myriad of mayflies and floats well.  Then drop off a Hendrickson flank
fiber winged wet, then a Pheasant Tail with a tiny weight.  If you get the
sizes right and can keep this rig from becoming a wad looking like something
only your cat could produce you got a good chance at catching something. 
Now keep in mind that I am talking extreme searching techniques here.  But
think of the concept.  Dry, Emerger and Nymph all represented at the same
time.



Whatever
combos you come up with, use your flies for a reason, not randomly.  Tie
together a caddis searching rig, or a specific mayfly rig.  Use these wets
as searching flies and problem solving tools.  Whatever you do, fish some
wet flies, even if it’s dropped off your dry.  You’ll be amazed at what
they will do for your fishing.  To solve a very complex hatch and feeding
scenario can be highly rewarding.  Wet flies are the tool to use when the
going gets tough.  When the fishing gets tough, the tough reach for wet
flies.


References


I always try
and give you a few resources.  My one and only reference and the book that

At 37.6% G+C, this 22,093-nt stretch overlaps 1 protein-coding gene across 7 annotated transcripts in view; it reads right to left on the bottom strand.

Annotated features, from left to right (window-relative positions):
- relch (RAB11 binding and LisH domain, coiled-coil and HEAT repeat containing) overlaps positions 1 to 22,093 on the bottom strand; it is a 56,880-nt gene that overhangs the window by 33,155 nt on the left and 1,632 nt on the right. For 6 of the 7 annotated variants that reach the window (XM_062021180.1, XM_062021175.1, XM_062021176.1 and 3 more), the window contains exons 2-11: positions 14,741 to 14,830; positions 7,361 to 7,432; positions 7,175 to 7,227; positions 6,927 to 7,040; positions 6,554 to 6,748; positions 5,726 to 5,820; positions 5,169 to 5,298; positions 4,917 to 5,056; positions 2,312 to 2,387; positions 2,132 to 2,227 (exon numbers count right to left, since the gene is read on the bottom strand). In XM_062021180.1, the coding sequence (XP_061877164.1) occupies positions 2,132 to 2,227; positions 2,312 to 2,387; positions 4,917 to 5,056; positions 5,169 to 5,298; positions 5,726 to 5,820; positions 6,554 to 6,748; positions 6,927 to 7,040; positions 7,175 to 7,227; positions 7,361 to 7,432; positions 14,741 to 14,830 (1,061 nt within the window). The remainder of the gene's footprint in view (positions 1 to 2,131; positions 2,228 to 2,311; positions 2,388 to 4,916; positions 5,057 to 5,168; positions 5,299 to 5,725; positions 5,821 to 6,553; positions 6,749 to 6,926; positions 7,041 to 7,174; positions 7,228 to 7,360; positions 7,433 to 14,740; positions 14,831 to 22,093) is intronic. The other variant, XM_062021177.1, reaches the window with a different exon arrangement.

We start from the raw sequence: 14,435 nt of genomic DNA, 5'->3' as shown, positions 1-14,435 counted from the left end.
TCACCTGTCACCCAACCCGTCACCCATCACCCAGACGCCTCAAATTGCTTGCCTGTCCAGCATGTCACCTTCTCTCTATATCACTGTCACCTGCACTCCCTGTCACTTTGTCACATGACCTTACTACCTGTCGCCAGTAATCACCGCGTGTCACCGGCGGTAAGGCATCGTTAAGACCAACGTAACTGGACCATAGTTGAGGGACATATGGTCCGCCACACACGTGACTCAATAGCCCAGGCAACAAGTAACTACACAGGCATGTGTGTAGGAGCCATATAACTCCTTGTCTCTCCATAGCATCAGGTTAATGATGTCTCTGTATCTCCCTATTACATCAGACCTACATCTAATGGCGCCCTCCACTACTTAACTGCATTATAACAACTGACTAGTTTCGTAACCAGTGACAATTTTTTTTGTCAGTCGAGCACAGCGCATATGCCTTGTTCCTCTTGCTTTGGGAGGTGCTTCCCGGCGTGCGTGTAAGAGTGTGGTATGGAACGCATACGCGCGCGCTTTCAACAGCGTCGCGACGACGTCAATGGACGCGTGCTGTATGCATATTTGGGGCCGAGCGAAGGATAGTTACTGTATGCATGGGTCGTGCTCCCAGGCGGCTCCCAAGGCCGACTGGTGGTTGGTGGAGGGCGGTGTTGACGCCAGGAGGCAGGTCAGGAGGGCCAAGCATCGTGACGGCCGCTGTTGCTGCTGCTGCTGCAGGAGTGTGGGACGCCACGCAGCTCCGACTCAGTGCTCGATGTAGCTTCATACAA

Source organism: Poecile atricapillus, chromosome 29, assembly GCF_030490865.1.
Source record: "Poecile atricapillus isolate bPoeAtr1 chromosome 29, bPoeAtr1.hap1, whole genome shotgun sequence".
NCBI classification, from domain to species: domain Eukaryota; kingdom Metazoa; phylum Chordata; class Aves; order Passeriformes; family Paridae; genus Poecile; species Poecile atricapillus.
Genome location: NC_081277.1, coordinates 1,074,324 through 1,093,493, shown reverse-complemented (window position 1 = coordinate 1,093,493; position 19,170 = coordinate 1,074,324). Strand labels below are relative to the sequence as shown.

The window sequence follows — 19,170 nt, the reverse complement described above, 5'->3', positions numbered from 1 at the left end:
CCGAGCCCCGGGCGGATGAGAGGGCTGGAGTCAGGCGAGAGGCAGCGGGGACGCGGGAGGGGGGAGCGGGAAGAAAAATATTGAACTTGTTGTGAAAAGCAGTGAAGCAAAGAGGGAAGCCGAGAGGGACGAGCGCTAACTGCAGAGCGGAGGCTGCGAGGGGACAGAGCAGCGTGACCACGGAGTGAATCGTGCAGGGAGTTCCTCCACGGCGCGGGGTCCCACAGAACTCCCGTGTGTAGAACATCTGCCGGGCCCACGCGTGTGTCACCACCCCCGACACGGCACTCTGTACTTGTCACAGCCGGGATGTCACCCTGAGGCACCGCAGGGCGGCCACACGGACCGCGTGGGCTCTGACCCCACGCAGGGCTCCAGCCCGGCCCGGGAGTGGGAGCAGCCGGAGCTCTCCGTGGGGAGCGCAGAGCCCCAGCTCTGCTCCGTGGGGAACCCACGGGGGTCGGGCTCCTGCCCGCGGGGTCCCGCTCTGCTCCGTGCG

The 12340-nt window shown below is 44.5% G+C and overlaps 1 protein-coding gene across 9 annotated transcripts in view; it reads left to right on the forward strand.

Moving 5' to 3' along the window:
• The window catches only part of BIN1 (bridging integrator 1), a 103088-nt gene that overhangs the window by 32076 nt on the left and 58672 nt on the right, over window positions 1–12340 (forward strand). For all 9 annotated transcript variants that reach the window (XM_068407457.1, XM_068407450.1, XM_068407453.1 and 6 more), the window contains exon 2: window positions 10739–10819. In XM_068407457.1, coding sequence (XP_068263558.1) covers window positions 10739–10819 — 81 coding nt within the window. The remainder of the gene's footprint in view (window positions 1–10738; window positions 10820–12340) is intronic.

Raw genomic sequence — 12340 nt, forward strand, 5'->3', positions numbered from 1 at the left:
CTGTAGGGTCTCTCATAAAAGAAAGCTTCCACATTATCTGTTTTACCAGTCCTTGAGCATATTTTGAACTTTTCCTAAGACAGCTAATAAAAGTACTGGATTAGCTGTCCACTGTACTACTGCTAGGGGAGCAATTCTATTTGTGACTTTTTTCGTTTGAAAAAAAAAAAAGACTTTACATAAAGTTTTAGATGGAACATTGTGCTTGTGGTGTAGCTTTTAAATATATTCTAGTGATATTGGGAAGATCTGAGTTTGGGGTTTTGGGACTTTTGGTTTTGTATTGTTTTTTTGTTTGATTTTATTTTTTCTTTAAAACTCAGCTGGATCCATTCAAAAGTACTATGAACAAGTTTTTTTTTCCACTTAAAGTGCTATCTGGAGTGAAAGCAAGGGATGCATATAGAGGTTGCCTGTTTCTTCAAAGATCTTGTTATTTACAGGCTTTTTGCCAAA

has taught me the most is Dave Hughes book “Trout Flies”.  Pretty
expensive, but considering it is my fly tying and fly fishing reference, I find
it invaluable and it leads to new discoveries in my fly fishing all the time. 
He is credited with being one of the people that has helped keep wet flies
alive.  He also has books entitled “Wet Flies” and “Nymph Fishing” that are
more moderately priced.



“Matching the
Hatch” by Schwiebert has a ton of info for a very small price.



Also a force
to be reckoned with is Sylvester Nemes, “The Soft Hackle Wet Fly Addict” is a
work of art.



Once again,
the best way to learn these techniques is by going with someone who knows what
the heck they are doing when fishing wet.  Dry fly time is rapidly coming
to a close and its time to hone those wet fly and nymph skills for the winter.




Till we meet or meet again... Tight Lines and Screamin Reels.




Lee “Dawg” Costner


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Questions and comments are always welcome.




Thanks for your time.






















BWO superfine dubbing.